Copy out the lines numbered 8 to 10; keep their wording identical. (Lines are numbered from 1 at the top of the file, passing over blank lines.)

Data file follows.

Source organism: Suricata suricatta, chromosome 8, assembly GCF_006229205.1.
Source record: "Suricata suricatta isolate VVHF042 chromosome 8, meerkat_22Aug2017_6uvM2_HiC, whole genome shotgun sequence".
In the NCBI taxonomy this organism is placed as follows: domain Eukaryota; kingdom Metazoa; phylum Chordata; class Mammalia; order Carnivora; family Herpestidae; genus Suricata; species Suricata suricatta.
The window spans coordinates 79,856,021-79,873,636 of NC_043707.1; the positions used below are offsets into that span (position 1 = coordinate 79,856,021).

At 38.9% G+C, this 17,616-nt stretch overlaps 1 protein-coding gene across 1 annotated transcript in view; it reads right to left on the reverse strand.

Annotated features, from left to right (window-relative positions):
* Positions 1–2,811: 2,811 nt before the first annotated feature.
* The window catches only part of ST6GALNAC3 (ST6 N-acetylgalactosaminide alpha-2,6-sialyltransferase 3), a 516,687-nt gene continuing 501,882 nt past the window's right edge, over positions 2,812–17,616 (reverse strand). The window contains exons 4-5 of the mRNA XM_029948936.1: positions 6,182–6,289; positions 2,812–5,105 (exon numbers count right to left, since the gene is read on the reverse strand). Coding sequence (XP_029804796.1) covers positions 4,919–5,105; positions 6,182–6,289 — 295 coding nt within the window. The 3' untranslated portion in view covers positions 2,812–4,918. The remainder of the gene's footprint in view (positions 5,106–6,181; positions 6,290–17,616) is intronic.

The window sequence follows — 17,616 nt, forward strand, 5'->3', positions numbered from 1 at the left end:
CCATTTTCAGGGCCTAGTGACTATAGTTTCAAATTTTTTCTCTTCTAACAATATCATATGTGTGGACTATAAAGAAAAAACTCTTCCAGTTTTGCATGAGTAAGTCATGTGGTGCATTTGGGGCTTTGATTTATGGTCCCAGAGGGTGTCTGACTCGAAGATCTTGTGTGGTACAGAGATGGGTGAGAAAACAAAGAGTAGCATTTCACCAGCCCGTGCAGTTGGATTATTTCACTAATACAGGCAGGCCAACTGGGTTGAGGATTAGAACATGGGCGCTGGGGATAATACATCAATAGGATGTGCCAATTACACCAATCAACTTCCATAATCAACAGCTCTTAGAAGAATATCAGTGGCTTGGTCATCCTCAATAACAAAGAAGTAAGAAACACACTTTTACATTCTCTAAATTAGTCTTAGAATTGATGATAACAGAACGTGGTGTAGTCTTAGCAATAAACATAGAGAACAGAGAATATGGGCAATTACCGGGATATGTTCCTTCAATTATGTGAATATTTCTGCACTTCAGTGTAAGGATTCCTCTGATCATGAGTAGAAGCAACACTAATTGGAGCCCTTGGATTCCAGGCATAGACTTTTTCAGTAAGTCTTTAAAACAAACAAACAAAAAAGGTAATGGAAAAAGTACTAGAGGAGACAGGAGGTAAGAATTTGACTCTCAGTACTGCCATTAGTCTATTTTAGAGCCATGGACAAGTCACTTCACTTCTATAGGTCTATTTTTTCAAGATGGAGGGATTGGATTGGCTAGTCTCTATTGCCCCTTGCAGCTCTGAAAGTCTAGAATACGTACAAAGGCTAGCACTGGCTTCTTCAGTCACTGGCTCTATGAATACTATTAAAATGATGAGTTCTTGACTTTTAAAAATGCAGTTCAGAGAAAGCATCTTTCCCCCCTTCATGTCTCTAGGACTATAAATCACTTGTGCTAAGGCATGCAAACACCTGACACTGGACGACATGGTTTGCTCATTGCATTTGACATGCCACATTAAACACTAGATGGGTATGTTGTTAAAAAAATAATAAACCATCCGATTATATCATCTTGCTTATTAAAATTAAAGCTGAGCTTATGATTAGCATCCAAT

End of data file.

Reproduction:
* The window catches only part of ST6GALNAC3 (ST6 N-acetylgalactosaminide alpha-2,6-sialyltransferase 3), a 516,687-nt gene continuing 501,882 nt past the window's right edge, over positions 2,812–17,616 (reverse strand). The window contains exons 4-5 of the mRNA XM_029948936.1: positions 6,182–6,289; positions 2,812–5,105 (exon numbers count right to left, since the gene is read on the reverse strand). Coding sequence (XP_029804796.1) covers positions 4,919–5,105; positions 6,182–6,289 — 295 coding nt within the window. The 3' untranslated portion in view covers positions 2,812–4,918. The remainder of the gene's footprint in view (positions 5,106–6,181; positions 6,290–17,616) is intronic.

The window sequence follows — 17,616 nt, forward strand, 5'->3', positions numbered from 1 at the left end:
CCATTTTCAGGGCCTAGTGACTATAGTTTCAAATTTTTTCTCTTCTAACAATATCATATGTGTGGACTATAAAGAAAAAACTCTTCCAGTTTTGCATGAGTAAGTCATGTGGTGCATTTGGGGCTTTGATTTATGGTCCCAGAGGGTGTCTGACTCGAAGATCTTGTGTGGTACAGAGATGGGTGAGAAAACAAAGAGTAGCATTTCACCAGCCCGTGCAGTTGGATTATTTCACTAATACAGGCAGGCCAACTGGGTTGAGGATTAGAACATGGGCGCTGGGGATAATACATCAATAGGATGTGCCAATTACACCAATCAACTTCCATAATCAACAGCTCTTAGAAGAATATCAGTGGCTTGGTCATCCTCAATAACAAAGAAGTAAGAAACACACTTTTACATTCTCTAAATTAGTCTTAGAATTGATGATAACAGAACGTGGTGTAGTCTTAGCAATAAACATAGAGAACAGAGAATATGGGCAATTACCGGGATATGTTCCTTCAATTATGTGAATATTTCTGCACTTCAGTGTAAGGATTCCTCTGATCATGAGTAGAAGCAACACTAATTGGAGCCCTTGGATTCCAGGCATAGACTTTTTCAGTAAGTCTTTAAAACAAACAAACAAAAAAGGTAATGGAAAAAGTACTAGAGGAGACAGGAGGTAAGAATTTGACTCTCAGTACTGCCATTAGTCTATTTTAGAGCCATGGACAAGTCACTTCACTTCTATAGGTCTATTTTTTCAAGATGGAGGGATTGGATTGGCTAGTCTCTATTGCCCCTTGCAGCTCTGAAAGTCTAGAATACGTACAAAGGCTAGCACTGGCTTCTTCAGTCACTGGCTCTATGAATACTATTAAAATGATGAGTTCTTGACTTTTAAAAATGCAGTTCAGAGAAAGCATCTTTCCCCCCTTCATGTCTCTAGGACTATAAATCACTTGTGCTAAGGCATGCAAACACCTGACACTGGACGACATGGTTTGCTCATTGCATTTGACATGCCACATTAAACACTAGATGGGTATGTTGTTAAAAAAATAATAAACCATCCGATTATATCATCTTGCTTATTAAAATTAAAGCTGAGCTTATGATTAGCATCCAAT